April 4, 2014 / 8:36 AM / 4 years ago

GLOBAL MARKETS-Mood cautious before US jobs data, euro nurses losses

* Markets in cautious mood ahead of US jobs report
    * Dealers: market now looking for figure near 220,000
    * Euro lower after ECB steps up easing rhetoric
    * Jobs data seen as big test of recovery hopes

    By Marc Jones
    LONDON, April 4 (Reuters) - Investors took to the sidelines
ahead of what was expected to be an encouraging U.S. employment
report on Friday, while the euro nursed losses after the
European Central Bank opened the door to more aggressive easing
if needed.
    The March U.S. non-farm payrolls report will serve as a test
of the argument that the economic weakness of January and
February was due to bad weather and the recovery of the world's
biggest market is still on track.
    Median forecasts are for a rise of 200,000 in payrolls,
though dealers said the market was now edging more towards
something nearer 220,000, which would reassure the optimists and
tend to underpin the dollar and stocks.
    "We're pretty upbeat about the payrolls," Fahran Ahmad, a
trader at Tradenext, said. 
    Early futures prices pointed to a cautiously positive
start for Wall Street, although pricing was little more than
speculation with the jobs data due out at 1230 GMT, an hour
before New York trading resumes.    
    World shares, after wobbling in February and
March, have returned to six-year highs this week and were
heading for their third consecutive week of gains.
    European shares were in a pre-jobs data holding
pattern as midday approached, but a slender 0.1 percent gain put
them on course for their ninth positive session.
    Most attention, however, remained on the euro and southern
European bonds after Thursday's declaration from the ECB that it
was now seriously considering the kind of aggressive asset
buying employed by the United States, Japan and Britain.
    The euro sagged to a fresh five-week low of $1.3694 
as it headed for a third week of net losses against the dollar,
while the government bonds of Greece, Spain, Italy, Ireland and
Portugal all made ground. 
    The wait for the U.S. jobs figures limited moves elsewhere.
The dollar index steadied after hitting its highest level
since Feb. 27 while U.S. government bond yields were
at a standstill at 2.7935 percent.
    The dollar also pared gains on the yen to 103.85,
having topped 104 for the first time since January.
    "Some voices are talking about targets of 108, 110 yen for
the dollar again," said Masashi Murata, senior currency
strategist at Brown Brothers Harriman.
        
    PAYROLLS JOCKEYING
    In subdued Asian trading, MSCI's broadest index of
Asia-Pacific shares outside Japan had barely
budged, while Japan's Nikkei eased a fraction, with a
softer yen providing some support.
    A much stronger than-expected payrolls report might not be
so positive for U.S. shares as it could reignite speculation of
an earlier rate hike from the Federal Reserve.
    Likewise, a weak number was likely to hurt the dollar and
boost Treasuries, but the impact on equities might be tempered
by expectations monetary policy would stay looser for longer.
    U.S. data so far this week has been too mixed to draw any
firm conclusions on the outlook for policy.
    Manufacturing and car sales figures have been generally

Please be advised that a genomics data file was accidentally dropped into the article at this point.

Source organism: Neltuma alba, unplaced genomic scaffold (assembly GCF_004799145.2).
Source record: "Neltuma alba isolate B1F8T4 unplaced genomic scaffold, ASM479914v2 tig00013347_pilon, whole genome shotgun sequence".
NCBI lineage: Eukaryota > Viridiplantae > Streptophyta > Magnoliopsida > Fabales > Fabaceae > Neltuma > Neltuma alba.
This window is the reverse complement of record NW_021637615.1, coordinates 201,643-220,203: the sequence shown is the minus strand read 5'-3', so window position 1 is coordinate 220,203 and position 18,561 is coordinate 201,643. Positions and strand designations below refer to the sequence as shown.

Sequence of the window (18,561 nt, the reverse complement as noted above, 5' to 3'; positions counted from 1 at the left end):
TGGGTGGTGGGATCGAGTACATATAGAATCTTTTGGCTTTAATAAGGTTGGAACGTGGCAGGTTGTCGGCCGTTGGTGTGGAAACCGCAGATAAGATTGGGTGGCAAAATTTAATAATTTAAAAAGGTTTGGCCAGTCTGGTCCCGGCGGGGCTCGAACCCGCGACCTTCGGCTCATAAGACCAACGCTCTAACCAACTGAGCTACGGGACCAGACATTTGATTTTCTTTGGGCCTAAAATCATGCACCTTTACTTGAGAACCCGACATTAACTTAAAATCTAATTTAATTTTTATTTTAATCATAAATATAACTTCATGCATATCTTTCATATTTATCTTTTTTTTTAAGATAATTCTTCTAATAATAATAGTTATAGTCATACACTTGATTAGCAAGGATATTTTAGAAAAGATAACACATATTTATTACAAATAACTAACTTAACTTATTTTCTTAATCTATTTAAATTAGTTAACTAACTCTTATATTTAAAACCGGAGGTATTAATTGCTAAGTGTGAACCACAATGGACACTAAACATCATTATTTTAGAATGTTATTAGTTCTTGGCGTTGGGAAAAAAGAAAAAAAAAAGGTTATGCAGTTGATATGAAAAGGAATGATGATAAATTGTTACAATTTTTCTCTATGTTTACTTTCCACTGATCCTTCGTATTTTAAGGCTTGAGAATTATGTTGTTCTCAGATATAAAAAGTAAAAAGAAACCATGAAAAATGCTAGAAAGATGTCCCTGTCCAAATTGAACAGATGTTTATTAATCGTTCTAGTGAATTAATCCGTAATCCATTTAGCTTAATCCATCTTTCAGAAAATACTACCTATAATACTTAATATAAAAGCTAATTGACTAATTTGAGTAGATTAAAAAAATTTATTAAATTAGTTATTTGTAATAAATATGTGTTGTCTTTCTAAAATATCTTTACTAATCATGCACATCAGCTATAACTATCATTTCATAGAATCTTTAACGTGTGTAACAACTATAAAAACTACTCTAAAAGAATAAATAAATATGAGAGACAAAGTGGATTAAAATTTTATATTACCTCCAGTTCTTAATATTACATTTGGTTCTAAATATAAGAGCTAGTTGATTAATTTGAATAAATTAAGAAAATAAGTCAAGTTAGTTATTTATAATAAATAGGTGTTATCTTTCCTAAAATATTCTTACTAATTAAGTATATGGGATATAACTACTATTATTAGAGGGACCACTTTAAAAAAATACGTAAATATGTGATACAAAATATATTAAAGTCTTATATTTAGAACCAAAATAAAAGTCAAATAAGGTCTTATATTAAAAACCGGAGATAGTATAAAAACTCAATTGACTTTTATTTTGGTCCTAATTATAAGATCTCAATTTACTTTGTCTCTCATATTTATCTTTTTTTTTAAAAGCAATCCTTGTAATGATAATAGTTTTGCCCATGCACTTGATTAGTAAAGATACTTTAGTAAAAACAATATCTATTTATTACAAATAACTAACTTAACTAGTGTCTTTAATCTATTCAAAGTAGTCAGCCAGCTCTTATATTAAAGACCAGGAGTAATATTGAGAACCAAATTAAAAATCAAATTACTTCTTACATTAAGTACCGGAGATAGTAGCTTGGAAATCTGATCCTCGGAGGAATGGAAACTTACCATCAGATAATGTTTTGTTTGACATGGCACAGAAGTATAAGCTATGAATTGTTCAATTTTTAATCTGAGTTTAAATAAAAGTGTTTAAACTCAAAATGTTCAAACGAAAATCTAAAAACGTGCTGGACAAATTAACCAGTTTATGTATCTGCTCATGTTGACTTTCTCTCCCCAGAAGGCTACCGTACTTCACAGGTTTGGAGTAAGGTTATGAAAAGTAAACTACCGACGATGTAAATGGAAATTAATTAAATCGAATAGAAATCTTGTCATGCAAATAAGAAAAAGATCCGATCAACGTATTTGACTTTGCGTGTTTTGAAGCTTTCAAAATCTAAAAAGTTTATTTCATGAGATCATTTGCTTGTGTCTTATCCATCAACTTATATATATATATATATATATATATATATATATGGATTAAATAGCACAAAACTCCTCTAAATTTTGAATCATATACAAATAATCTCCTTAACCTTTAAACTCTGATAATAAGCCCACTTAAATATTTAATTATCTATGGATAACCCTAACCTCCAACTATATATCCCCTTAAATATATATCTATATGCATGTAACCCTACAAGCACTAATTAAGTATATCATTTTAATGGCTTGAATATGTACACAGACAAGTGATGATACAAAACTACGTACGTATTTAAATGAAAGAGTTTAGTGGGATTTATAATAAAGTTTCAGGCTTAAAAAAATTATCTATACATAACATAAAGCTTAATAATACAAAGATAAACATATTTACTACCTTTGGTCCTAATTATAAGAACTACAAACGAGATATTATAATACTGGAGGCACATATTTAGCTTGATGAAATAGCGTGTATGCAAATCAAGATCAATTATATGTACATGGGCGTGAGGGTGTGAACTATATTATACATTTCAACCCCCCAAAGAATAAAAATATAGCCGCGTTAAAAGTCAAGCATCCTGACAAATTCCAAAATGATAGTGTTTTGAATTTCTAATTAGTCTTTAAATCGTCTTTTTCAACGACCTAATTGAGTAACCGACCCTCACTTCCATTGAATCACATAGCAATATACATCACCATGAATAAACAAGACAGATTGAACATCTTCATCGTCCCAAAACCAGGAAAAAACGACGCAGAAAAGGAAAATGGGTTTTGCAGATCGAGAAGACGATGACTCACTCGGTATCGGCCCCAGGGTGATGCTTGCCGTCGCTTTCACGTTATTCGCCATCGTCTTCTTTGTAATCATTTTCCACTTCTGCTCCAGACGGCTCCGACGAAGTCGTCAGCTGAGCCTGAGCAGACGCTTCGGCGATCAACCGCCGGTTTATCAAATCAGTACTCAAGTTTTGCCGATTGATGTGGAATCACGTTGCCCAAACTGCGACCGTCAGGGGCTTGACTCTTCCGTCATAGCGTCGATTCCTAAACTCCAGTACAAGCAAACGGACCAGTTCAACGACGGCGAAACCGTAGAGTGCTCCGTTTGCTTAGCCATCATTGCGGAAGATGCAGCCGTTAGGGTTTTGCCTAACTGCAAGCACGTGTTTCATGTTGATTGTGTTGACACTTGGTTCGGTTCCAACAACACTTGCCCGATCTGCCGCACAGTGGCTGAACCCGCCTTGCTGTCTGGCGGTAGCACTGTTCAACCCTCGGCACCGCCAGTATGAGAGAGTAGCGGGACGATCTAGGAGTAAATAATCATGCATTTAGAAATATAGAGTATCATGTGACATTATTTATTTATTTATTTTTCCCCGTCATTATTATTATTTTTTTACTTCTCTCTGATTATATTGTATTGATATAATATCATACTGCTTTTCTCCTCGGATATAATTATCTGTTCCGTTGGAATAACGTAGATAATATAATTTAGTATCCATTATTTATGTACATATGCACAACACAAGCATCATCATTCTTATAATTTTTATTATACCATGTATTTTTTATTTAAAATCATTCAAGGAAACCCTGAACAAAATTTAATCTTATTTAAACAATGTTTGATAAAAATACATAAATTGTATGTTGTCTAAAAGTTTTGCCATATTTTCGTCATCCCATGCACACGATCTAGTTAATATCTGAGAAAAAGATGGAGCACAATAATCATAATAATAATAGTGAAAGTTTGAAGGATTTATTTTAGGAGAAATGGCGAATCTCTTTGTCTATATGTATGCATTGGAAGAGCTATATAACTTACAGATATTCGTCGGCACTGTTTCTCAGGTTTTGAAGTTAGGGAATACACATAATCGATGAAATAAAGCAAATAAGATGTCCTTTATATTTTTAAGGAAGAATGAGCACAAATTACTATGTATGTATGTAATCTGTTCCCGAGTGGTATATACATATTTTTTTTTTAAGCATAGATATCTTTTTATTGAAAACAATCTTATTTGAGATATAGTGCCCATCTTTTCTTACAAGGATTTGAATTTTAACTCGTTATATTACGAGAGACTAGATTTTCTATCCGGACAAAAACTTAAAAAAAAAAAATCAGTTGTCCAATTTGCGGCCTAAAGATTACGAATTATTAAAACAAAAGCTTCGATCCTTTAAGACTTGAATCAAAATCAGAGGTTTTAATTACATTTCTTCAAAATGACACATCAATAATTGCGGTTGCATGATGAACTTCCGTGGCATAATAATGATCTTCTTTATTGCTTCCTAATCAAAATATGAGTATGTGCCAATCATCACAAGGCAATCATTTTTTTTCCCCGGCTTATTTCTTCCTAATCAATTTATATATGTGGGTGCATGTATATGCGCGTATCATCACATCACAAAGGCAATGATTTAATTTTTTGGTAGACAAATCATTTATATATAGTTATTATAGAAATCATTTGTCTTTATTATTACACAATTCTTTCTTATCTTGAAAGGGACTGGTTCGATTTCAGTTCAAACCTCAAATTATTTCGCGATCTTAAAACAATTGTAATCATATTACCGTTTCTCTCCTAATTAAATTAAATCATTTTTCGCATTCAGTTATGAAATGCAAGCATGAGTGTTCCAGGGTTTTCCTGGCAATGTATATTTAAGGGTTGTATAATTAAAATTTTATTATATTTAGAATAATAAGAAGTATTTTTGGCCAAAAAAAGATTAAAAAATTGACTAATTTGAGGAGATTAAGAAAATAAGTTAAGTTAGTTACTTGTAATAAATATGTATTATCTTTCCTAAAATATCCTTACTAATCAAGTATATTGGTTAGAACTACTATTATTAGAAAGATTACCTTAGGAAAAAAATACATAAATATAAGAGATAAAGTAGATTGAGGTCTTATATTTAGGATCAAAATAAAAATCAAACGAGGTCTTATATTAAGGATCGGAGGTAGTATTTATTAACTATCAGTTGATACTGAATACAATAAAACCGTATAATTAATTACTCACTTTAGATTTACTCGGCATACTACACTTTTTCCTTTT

encouraging, but an unexpected widening of the U.S. trade
deficit on Thursday implied net exports were a much bigger drag
on the economy last quarter than first thought. 
    Indeed, RBS halved its first-quarter growth forecast for the
United States to an annualised 0.6 percent.
   

    NOT NOW, BUT MAYBE SOMETIME
    In Europe, focus remained on what looks to be an increasing
divergence between the ECB's policy outlook and those of the
Federal Reserve and Bank of England.
    Crucially, ECB head Mario Draghi declared on Thursday the
bank's members were "unanimous" on using unconventional easing
if needed. That marked a major change as some countries, notably
Germany, have long opposed steps such as quantitative easing.
 
    European bond yields fell as a result and even Greek 30-year
bond yields slipped below 6 percent for the first
time since the global financial crisis.
    The relentless rally in Greek bonds seen over the past two
years could be given a further leg up later on Friday, with
ratings agency Moody's widely expected to lift at least the
rating outlook of the euro zone's weakest member.
    "There is talk among investors that the country could return
to market as early as next week if Moody's do upgrade it," said
a trader at a market maker in Greek government bonds, referring
to Athens' plans to issue a 2 billion euro five-year bond soon.
   
    In commodities markets, one of the few movers was aluminium
, which was on track for its biggest weekly gain in 16
months as a series of capacity cutbacks by top producers
underpinned the market.
    Spot gold floated up to $1,292 an ounce, but was
still uncomfortably close to the two-month trough of $1,277
touched early this week. It was also facing a third straight
week of losses for the first time in more than six months.
    Oil was also under pressure as the prospect of Libya's main
ports reopening left it facing its biggest weekly fall in three
months. Brent steadied at $106.50 a barrel after a
bounce of 1.4 percent on Thursday, while U.S. crude added
70 cents to $101.02 a barrel.

 (Additional reporting by John Geddie and Francesco Canepa in
London; Editing by Louise Ireland and Susan Fenton)

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